There are many reasons you might need to disassemble your pc – and I don’t want to know them –but you definitely need to know the how-to.
Instructions on the How-To:
Step 1: Switch off the computer (as well as the power strips):
You start by turning off the computer as you normally would (i.e. Start Menu -> Shut Down or, of course, in Linux, you can type “halt” from a root terminal). And, once you’ve turned off the power strip, unplug it from the wall. Now when you’ve done switching off and disconnecting everything that’s required, there should be absolutely no connection between your computer and any power source. Often these towers have a small light somewhere that will automatically turn off when the power cable is disconnected. This is an important step because unplugging some ports while power is still present can cause damage.
Note: And, please don’t forget to disconnect any uninterruptible power supply if you have one.
Step 2: Draw a diagram of the cabling between the different components and label the ports for each:
It’s not essential for you to draw it perfectly; the most important thing is to have an accurate picture just to know, for example, that there’s a second cable from the second port slot on the monitor to the second port on the tower Trace each of your cables to see what it connects to and where it goes.
Step 3: Label all your cables:
Now, it’s time to wrap masking tape around the cable so that a long strip hangs off and then double it over to make a tag. Each end of the cable should be labeled. Some of the cables cannot be reversed (for instance, your camera’s USB cable will most likely have a larger end for the computer and a smaller end for the camera).
Step 4: Unplug all the cables:
Unplug them at both ends if possible; if a cable is tugged in a detachable port during shipping, the port may be damaged. So, better wrap them in figure-eights with a zip or twist tie in the center or in a kind of circle as if around an invisible spool, with one end wrapped in a spiral around the curve of the loop.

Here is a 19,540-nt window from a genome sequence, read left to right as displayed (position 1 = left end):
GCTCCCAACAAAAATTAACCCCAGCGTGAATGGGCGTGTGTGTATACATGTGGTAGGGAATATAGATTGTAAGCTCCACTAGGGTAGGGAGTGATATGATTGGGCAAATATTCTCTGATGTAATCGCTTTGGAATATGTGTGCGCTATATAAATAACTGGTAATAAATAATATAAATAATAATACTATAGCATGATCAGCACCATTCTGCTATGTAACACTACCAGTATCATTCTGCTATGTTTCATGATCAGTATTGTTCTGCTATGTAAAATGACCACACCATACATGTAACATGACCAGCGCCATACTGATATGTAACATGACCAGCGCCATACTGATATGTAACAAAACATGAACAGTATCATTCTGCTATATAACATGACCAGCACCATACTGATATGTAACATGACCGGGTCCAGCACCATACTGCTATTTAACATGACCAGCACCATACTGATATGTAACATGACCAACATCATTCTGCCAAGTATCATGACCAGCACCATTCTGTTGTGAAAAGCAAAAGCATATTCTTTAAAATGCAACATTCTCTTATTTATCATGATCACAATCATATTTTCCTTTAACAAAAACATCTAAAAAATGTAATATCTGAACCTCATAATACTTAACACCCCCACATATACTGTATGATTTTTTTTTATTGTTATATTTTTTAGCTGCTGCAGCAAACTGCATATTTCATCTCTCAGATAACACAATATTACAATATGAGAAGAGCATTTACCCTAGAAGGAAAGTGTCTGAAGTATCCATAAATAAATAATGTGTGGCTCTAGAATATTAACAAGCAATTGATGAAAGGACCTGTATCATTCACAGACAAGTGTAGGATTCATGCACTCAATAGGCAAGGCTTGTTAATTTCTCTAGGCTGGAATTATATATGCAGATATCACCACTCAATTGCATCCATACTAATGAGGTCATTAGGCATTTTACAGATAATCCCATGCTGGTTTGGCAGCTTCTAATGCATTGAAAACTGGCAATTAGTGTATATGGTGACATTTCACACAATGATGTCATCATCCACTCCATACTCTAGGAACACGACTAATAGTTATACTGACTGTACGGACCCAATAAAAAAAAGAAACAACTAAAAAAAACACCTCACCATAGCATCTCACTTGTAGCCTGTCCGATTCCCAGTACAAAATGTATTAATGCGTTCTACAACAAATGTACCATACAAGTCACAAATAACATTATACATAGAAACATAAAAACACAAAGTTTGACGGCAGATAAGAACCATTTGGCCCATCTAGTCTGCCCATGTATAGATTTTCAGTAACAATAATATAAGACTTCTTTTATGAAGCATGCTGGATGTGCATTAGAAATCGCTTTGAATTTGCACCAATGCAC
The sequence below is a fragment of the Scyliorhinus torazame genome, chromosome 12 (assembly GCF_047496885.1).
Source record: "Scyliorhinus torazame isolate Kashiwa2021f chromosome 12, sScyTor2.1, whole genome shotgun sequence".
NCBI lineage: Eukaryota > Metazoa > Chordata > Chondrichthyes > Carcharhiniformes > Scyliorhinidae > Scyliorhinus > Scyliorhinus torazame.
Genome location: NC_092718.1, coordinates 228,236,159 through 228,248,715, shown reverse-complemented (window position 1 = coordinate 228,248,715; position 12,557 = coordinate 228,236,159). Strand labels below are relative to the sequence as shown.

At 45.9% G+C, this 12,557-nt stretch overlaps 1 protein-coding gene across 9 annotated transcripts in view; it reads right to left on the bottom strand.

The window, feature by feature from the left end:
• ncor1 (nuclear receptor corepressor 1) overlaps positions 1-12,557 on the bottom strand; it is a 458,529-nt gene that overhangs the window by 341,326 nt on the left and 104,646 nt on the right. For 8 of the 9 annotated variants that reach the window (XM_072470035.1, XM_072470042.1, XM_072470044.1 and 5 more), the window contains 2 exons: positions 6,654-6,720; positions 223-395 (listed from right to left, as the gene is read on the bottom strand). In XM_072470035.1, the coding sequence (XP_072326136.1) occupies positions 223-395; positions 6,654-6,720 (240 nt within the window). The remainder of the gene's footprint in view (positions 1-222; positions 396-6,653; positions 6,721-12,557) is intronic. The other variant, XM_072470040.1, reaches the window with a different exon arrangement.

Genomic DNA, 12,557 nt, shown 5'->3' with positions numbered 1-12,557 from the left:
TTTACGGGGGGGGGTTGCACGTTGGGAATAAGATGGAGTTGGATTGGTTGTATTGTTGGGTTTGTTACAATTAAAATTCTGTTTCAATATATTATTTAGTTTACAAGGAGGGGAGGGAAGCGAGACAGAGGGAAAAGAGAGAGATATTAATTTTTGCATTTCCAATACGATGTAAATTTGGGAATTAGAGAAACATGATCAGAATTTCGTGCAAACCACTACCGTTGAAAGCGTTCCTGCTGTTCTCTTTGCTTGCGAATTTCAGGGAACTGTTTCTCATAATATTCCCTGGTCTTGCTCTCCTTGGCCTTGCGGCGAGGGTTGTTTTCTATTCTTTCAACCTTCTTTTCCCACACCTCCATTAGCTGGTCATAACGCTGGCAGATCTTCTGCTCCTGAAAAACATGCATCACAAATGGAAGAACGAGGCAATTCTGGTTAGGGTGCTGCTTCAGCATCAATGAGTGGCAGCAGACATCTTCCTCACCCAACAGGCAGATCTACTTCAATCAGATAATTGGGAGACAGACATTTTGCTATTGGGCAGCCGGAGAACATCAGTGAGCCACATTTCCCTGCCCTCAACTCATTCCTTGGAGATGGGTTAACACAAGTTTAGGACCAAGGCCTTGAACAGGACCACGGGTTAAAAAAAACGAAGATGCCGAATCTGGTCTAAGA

Step 5: Tape the cables to their respective peripherals:
If you take a look at your PC’s wiring diagram, you’ll find that almost everything has a three or two-pronged power cable into the wall or power strip, as well as an unusual-looking data cable into the tower. So the tower is in the center, and the rest is on the periphery, hence the term peripheral is used to refer to keyboards, monitors, mouse and so on. Taping each cable to its respective peripherals prevents them from becoming misplaced or mixed up. Power cables, in particular, can have a similar appearance.
Step 6: Transfer everything:
If you can get everything steered to the destination, make sure it’s all properly secured. At the very least what you can do is wedge the tower in the passenger-side footwell rather than allowing it to rattle around in the trunk, and put the monitor in a box to prevent anything from piercing the screen. If you must ship it, consult with your preferred shipper about proper packing procedures. Your own methods may be inadequate or unsuitable for insurance purposes (and if you ship a computer, you need insurance).
Step 7: Reverse the disassembly process:
Reverse the disassembly process. The most cautious will want to connect cables at the least expensive end first. A spark will jump every now and then, even if neither end is connected to a power source, and this can burn things out. Furthermore, because the less expensive end is almost always the peripheral, this means only one trip under the desk.
Step 8: Connect the power cables:
Always save your power for last. It is important to note that only your monitor and tower should be plugged into the UPS- additional peripherals will significantly reduce its discharge time.